14% say that they help with personal care items such as bathing or dressing. Women help with these tasks at a much greater rate than men.

As our loved ones age, family caregivers will be called upon to do more medical related care and will need more training in not just procedures, medication administration but dealing with aggressive behavior, depression and safety issues.

They will need more training to complete their caregiving tasks especially while juggling their personal duties.

Boosting Morale

  • Emotional support is a big part of caregiving.

Family caregivers, especially so for women, are providing more emotional support for their senior loved ones.

68% say they give emotional support sometimes while 33% say they give support frequently.

Family Caregivers Get Rewarded

  • Most adults who have helped an aging parent see it as rewarding; relatively few say it is stressful.

The stereotype is often that people who are family caregivers, especially when they are caring for their parents, are very stressed out and perhaps even burdened by their new role.

However, this is not supported by the findings in this report. In fact 88% reported stated that they found caregiving for a parent 65 or older to be rewarding.

Only 32% reported it to be stressful.

Only 8% of adults caring for aging parents felt that they were expected to do too much for their parents, more than they could handle. About 75% felt that what they were doing for their parents was the right amount of support for them to give.

Call to Action Takeaways

As our population ages, seniors are going to need more, not less, care in the future and people who will give them the care that they need will continue to be their family members. Few can afford to sustain paid caregiving and the government cannot either.

We have to find ways to support family caregivers so that they can continue to provide care without putting their own health at risk. If they aren’t able to do the caregiving, who will?

Family caregivers need:

  • Training not just in being a caregiver – providing care, transferring safely, conflict resolution, medical procedures, medication administration, technology, and a host of other tasks vital to caregivers, but also in stress management, personal care and health prevention.
  • Help with financial planning for themselves so that they don’t spend their own retirement money caring for their loved ones.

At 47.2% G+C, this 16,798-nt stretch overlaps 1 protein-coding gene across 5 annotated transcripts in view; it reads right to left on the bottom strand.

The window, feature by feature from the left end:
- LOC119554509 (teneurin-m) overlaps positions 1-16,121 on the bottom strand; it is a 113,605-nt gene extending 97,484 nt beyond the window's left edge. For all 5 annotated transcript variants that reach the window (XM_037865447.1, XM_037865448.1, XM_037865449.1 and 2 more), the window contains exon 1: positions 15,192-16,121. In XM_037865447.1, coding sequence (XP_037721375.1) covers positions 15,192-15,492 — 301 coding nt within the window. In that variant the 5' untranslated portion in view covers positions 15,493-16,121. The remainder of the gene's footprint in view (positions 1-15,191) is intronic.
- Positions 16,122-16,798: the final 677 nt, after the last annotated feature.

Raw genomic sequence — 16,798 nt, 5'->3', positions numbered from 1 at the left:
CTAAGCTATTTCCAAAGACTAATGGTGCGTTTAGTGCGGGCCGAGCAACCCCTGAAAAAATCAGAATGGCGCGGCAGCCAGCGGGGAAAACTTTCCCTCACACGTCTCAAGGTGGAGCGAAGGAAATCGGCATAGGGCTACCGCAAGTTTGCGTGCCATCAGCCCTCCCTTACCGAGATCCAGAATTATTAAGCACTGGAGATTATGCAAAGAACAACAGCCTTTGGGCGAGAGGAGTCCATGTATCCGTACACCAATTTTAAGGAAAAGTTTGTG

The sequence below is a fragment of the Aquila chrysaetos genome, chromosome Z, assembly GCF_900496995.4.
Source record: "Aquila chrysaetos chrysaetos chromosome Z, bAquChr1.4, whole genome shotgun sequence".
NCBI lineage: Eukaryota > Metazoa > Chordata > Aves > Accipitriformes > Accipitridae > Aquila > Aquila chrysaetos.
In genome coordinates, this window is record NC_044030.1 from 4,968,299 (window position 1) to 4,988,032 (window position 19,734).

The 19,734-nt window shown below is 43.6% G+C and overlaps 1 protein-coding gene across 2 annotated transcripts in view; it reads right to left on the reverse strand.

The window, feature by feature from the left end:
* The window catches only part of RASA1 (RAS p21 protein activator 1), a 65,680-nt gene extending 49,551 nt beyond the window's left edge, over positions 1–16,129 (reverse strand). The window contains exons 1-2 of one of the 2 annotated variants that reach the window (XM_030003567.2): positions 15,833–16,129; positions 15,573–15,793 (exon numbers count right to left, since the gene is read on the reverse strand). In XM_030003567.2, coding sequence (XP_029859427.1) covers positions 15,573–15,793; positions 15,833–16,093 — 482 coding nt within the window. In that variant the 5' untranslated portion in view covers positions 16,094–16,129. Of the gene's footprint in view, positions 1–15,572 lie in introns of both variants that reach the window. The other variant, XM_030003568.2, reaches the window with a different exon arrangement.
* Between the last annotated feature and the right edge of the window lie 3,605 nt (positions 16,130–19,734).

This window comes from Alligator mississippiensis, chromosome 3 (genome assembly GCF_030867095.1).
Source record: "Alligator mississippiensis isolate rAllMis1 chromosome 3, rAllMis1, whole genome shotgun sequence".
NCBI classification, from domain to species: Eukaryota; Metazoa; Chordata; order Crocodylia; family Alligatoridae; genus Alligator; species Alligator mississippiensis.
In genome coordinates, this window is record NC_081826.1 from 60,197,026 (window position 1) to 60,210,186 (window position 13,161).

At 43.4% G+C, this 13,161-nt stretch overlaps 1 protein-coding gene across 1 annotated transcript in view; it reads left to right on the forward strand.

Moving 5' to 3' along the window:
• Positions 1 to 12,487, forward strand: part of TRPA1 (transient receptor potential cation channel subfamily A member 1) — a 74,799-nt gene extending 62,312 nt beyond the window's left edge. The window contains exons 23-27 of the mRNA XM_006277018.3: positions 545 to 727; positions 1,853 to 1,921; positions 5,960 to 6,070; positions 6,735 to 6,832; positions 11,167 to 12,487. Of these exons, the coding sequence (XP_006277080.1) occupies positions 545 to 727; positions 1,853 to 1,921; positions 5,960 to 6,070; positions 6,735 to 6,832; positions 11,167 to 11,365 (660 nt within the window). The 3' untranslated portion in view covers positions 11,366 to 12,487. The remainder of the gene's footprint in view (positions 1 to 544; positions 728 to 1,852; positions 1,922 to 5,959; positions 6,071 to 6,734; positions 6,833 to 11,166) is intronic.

• On the job support of their role as caregiver. They need employers to understand that they may need some flexibility due to responsibilities associated with caring for an older adult. They may need flex scheduling, paid time off or employee assistance for their own health.
  • Financial or tax incentives when they care for senior loved ones. They may have to cut back work hours, reduce pension savings, or quit jobs altogether to help at home.
  • Support from the healthcare team that cares for their seniors to give them resources, guidance and a listening ear when they need help.
  • A strong network to help them accomplish tasks of caregiving, be a friend and encourage them to care for themselves.
  • To be thanked occasionally for the good work they are doing!

We support you and strive to provide you with information to help you on your caregiving journey.

We also Thank You!

2 thoughts on “Facts About Family Caregivers – Who They Are and What They Need”

  1. Wow, this is so helpful for me! I’ve been working in home care for many years and have heard and seen more of the stressed out, frustrated caregivers. I love to hear that many caregivers are doing well with the care. I do a lot of education with baby boomers to get ready for what may come with agng family members and prepare them for taking this on. I am definitely finding that the more education has taken place prior to emergencies or decline in family member health, the better off everyone is. Sometimes, it just takes one small piece of info to change a life:)

    • Thank you for your comments Dianne! We agree completely that planning and readiness will help family caregivers handle the situation. We are all aging and our family members will need us to be able to help them so learning all we can will be most helpful!